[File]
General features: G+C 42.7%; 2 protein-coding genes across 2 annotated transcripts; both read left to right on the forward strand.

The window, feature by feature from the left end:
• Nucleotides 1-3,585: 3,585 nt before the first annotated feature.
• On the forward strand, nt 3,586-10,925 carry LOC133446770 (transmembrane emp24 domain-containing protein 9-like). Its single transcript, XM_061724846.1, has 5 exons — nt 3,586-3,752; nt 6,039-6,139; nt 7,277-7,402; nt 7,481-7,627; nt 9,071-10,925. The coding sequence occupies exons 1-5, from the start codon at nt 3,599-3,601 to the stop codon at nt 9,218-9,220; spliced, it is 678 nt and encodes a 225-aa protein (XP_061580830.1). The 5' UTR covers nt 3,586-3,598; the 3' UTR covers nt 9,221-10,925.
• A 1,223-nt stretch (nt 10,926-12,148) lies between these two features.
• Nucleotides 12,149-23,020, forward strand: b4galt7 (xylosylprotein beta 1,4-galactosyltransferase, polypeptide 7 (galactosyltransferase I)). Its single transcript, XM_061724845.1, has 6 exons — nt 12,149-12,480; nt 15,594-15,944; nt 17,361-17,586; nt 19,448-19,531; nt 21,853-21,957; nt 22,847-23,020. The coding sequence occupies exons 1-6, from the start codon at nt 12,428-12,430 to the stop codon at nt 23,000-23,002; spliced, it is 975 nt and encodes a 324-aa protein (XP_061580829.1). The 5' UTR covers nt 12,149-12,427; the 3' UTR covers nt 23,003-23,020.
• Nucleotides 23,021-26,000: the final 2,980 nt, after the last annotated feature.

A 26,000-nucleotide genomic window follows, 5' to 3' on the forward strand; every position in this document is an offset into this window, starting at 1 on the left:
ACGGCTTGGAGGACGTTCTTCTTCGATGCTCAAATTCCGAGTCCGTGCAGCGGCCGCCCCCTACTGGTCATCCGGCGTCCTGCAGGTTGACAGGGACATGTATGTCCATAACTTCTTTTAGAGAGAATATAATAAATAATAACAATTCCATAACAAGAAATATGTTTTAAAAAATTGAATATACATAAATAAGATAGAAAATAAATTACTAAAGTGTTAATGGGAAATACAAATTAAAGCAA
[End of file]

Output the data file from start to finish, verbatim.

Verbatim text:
General features: G+C 42.7%; 2 protein-coding genes across 2 annotated transcripts; both read left to right on the forward strand.

The window, feature by feature from the left end:
• Nucleotides 1-3,585: 3,585 nt before the first annotated feature.
• On the forward strand, nt 3,586-10,925 carry LOC133446770 (transmembrane emp24 domain-containing protein 9-like). Its single transcript, XM_061724846.1, has 5 exons — nt 3,586-3,752; nt 6,039-6,139; nt 7,277-7,402; nt 7,481-7,627; nt 9,071-10,925. The coding sequence occupies exons 1-5, from the start codon at nt 3,599-3,601 to the stop codon at nt 9,218-9,220; spliced, it is 678 nt and encodes a 225-aa protein (XP_061580830.1). The 5' UTR covers nt 3,586-3,598; the 3' UTR covers nt 9,221-10,925.
• A 1,223-nt stretch (nt 10,926-12,148) lies between these two features.
• Nucleotides 12,149-23,020, forward strand: b4galt7 (xylosylprotein beta 1,4-galactosyltransferase, polypeptide 7 (galactosyltransferase I)). Its single transcript, XM_061724845.1, has 6 exons — nt 12,149-12,480; nt 15,594-15,944; nt 17,361-17,586; nt 19,448-19,531; nt 21,853-21,957; nt 22,847-23,020. The coding sequence occupies exons 1-6, from the start codon at nt 12,428-12,430 to the stop codon at nt 23,000-23,002; spliced, it is 975 nt and encodes a 324-aa protein (XP_061580829.1). The 5' UTR covers nt 12,149-12,427; the 3' UTR covers nt 23,003-23,020.
• Nucleotides 23,021-26,000: the final 2,980 nt, after the last annotated feature.

A 26,000-nucleotide genomic window follows, 5' to 3' on the forward strand; every position in this document is an offset into this window, starting at 1 on the left:
ACGGCTTGGAGGACGTTCTTCTTCGATGCTCAAATTCCGAGTCCGTGCAGCGGCCGCCCCCTACTGGTCATCCGGCGTCCTGCAGGTTGACAGGGACATGTATGTCCATAACTTCTTTTAGAGAGAATATAATAAATAATAACAATTCCATAACAAGAAATATGTTTTAAAAAATTGAATATACATAAATAAGATAGAAAATAAATTACTAAAGTGTTAATGGGAAATACAAATTAAAGCAA